One of the key elements in the logical approach to evidence evaluation are the propositions used for the evaluation. They are, in a certain sense, the most important part of the whole process. At the same time, they are also one of the least understood.
Today’s post explores the concept of propositions. I will attempt to describe what they are, how they are used, why we don’t change them once set and why they matter so much, among other things… all from the perspective of forensic document examination (and other forensic disciplines).
What is certification? To me, professional certification is a designation that indicates the holder of the certification has appropriate and adequate qualifications to do some particular, generally well-defined, job or task. As an example I am a forensic document examiner and I have received professional certification from the American Board of Forensic Document Examiners, Inc.
An internet search for ‘certification’ produces a huge list of possibilities, with more such programs being developed all the time as people become attuned to issues of quality and competency. Indeed, almost every profession has some type of certification and a few have several (consider all of the ‘certifications’ in the computing industry). Most, if not all, certification programs are aimed at improving the quality in a given profession by setting minimum standards for the job. The basic idea is that someone meeting or exceeding those standards will produce quality output on the job. Certification programs are generally created or are administered by a professional society, a college or university, or some private body set up expressly for that purpose.
Forensic Document Examination is no exception so it may be worthwhile discussing certification options as well as the pros and cons that I see for those options.
Okay, determining the ‘best’ of anything is always a challenge. It is, in almost every instance, a highly subjective decision based on some set of appealing features or characteristics… appealing to the person making the determination, of course. And, because this is my blog, that person happens to be me.
In fairness, there are a number of authors who have written extensively on the topic: Osborn, Ellen, Hilton, Harrison, Hilton, among others (and I apologize to those I have left off this list). I have read all of those textbooks (including most editions) and each has its strengths and weaknesses.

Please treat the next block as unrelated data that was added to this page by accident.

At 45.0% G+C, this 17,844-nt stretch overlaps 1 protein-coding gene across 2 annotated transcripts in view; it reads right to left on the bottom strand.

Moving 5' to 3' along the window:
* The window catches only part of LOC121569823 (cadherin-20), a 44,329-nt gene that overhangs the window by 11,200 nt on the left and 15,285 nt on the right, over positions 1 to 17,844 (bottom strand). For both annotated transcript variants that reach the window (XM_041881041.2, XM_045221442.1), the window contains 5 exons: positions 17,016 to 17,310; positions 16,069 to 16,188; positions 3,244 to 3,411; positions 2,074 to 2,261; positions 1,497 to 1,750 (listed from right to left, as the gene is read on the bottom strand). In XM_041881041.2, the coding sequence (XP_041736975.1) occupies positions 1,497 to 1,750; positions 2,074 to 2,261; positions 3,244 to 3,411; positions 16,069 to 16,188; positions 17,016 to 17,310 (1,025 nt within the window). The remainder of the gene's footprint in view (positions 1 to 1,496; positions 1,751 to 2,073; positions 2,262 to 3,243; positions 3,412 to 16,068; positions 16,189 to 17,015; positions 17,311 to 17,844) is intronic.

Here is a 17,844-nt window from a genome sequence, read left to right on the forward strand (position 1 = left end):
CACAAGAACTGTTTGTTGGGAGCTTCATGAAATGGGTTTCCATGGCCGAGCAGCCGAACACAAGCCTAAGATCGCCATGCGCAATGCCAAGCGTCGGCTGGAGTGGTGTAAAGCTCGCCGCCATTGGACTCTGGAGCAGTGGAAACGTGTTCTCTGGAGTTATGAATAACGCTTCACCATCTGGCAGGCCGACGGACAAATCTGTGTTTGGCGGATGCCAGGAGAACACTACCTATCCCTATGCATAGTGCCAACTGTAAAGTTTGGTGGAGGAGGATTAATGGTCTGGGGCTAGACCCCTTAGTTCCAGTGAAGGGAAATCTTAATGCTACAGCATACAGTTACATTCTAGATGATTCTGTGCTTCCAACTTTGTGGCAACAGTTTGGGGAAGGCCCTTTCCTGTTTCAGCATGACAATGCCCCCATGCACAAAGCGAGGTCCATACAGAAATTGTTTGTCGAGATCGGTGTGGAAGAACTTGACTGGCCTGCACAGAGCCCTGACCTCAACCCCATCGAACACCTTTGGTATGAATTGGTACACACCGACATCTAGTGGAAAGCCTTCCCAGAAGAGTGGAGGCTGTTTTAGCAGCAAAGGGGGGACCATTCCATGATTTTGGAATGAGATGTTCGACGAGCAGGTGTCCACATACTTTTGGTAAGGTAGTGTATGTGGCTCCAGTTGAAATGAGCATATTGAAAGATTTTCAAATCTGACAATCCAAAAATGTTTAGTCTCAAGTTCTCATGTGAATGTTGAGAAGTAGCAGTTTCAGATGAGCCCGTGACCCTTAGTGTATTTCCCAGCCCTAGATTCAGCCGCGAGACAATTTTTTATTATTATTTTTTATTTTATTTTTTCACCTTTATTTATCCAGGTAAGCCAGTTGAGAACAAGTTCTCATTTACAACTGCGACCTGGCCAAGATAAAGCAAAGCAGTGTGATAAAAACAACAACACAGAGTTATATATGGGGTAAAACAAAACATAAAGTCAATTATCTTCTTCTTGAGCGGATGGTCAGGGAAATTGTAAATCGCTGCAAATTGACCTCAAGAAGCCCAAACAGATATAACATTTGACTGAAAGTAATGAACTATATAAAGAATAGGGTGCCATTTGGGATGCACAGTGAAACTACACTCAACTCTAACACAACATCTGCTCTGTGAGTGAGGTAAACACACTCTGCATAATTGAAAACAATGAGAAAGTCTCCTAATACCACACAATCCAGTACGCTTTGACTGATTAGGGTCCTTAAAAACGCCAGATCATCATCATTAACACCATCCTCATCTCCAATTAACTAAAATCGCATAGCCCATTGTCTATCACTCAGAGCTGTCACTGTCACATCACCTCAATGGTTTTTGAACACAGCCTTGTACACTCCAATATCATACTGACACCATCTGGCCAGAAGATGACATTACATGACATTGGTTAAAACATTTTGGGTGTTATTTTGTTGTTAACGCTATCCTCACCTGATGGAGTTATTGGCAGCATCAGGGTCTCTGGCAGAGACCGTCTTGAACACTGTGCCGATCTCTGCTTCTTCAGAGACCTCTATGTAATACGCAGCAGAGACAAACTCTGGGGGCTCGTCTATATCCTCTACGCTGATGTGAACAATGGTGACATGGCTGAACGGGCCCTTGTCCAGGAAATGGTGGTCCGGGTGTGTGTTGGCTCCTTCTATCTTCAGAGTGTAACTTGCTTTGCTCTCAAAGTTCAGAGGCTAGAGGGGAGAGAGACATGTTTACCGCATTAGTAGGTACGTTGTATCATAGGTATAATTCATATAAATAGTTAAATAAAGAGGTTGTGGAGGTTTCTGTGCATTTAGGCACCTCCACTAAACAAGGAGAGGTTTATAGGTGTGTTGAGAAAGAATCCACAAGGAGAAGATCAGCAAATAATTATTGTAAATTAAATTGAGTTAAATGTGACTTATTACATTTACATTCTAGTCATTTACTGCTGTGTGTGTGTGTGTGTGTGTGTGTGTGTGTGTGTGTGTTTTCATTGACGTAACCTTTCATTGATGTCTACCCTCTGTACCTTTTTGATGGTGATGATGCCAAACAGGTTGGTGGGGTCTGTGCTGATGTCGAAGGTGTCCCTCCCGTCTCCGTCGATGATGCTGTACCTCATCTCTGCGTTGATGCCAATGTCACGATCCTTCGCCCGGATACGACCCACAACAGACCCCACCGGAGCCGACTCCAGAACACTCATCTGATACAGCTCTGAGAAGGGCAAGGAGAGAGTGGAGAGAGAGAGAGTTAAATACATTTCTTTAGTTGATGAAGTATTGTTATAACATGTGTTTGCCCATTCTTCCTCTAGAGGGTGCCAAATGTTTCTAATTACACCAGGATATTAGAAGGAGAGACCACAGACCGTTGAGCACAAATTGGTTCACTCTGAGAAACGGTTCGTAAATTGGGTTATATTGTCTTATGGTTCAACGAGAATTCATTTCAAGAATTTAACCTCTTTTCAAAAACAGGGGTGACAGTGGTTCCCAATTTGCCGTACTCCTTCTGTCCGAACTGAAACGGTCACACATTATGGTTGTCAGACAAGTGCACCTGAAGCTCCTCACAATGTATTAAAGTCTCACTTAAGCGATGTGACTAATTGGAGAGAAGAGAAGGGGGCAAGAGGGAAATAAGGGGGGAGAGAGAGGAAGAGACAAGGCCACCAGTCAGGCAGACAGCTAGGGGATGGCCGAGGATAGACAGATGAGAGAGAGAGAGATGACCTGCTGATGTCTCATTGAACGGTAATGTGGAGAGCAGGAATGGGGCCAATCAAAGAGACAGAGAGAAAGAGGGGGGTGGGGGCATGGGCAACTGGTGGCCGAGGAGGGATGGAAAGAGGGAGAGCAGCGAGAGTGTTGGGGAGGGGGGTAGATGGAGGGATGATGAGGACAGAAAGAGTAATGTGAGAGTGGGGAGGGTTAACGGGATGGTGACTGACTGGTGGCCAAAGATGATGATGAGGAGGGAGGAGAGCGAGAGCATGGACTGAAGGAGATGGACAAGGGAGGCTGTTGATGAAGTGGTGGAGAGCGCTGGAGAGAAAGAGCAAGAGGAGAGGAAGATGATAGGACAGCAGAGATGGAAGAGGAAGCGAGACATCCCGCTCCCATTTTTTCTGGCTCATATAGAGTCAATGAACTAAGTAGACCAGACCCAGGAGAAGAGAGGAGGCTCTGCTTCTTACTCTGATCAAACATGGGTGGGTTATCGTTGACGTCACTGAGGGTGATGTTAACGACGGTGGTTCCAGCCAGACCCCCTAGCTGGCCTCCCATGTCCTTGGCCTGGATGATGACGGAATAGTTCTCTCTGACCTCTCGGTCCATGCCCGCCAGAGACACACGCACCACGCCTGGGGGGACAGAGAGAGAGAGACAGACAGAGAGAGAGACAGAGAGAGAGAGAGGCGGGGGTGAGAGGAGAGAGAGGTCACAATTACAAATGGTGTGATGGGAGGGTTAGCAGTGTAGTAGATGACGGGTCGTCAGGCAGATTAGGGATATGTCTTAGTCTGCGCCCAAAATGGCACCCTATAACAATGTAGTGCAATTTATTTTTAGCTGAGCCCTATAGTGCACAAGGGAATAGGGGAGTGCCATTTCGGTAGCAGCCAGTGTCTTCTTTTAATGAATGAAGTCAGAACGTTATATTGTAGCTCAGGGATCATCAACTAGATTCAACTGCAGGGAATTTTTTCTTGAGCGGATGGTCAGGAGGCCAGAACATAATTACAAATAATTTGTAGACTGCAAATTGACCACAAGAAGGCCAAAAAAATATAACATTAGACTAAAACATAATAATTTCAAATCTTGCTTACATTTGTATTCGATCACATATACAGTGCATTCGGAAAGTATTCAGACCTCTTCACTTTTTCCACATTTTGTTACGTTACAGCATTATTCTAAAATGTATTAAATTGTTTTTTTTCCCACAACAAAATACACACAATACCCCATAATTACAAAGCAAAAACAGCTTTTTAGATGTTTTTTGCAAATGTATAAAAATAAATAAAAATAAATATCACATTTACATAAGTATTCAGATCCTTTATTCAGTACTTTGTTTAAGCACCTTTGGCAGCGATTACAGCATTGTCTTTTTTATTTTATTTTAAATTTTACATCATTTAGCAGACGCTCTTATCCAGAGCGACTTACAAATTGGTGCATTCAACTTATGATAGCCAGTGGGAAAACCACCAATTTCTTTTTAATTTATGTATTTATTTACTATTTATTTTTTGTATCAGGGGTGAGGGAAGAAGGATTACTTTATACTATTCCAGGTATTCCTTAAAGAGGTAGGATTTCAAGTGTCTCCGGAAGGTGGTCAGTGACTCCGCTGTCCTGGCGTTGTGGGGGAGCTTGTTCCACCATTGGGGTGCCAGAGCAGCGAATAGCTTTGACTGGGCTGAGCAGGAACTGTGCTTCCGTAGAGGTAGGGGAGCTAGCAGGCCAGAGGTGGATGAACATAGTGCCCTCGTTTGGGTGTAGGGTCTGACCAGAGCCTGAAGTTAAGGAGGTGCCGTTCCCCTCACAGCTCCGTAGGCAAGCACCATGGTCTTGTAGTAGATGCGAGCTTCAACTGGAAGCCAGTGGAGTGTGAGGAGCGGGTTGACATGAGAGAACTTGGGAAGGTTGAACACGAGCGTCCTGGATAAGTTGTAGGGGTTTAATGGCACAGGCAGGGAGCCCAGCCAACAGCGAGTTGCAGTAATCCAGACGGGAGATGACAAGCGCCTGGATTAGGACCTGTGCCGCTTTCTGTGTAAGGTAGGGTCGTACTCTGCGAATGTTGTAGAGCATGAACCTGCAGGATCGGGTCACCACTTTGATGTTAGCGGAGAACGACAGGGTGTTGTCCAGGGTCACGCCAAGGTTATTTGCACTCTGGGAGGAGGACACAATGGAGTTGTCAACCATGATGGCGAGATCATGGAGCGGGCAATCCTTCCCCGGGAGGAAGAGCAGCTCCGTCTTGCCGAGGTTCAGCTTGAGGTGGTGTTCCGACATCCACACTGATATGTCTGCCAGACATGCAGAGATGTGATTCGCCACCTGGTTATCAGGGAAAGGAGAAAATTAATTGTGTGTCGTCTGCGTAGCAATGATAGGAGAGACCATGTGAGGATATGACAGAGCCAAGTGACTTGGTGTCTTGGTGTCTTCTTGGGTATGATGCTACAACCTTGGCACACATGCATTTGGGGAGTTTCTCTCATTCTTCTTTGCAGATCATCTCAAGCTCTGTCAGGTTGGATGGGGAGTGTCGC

Nonetheless, in my opinion the best general textbook written to date on the topic of handwriting identification was done by co-authors Roy A. Huber and A.M. (Tom) Headrick, both long-time document examiners in the R.C.M. Police laboratory system.
That textbook is Handwriting Identification: Facts and Fundamentals.
The 2014 ASQDE–ASFDE conference included an interesting panel discussion with the title “Conclusions… Signature and Handwriting Conclusion Terminology and Scales”. I was fortunate to be able to take part, albeit only remotely via Skype.
The abstract for the session was as follows:
A current and global issue in our field is the topic of conclusion terminology and conclusion scales, particularly in respect of signature and handwriting conclusions. It is an important yet difficult topic to address because, while there is some commonality in the conclusion scales used in different geographical regions around the world, within a number of geographical regions there are multiple scales in use. It is for this very reason that it is also a topic in great need of discussion and there is a strong argument that we should attempt to reach a consensus (even if the result is that we agree to disagree).
This panel discussion is a collaboration of insights from numerous colleagues in our field in person, via Skype and in writing from private and government laboratories in geographical regions across the Americas, Australia, Asia, Africa, the Middle East and Europe.
uring the 2013 ASQDE conference
I had the pleasure to participate in a workshop by Bill Flynn and Kathleen Nicolaides entitled “Forensic Examination of Digital Signatures”. The workshop covered various topics but one part of it involved the production of visual graphs representing digital signature data which was done using a spreadsheet program (MS Excel). A spreadsheet works well for many things but, for this purpose, it was both tedious and unnecessary.
I decided to take a few minutes to write a semi-automated routine that would run in “R”, free open-source software that does this sort of thing very well. Please note that the routine has not been updated since it was first written in 2013, however it should still work for Topaz data (.sig) files.
The routine is available, with some restrictions and caveats, to qualified forensic document examiners and interested researchers / academics. If you would like to get a copy of it, please contact me using the form shown below. Please include enough bio information for me to assess your request and I will get back to you.
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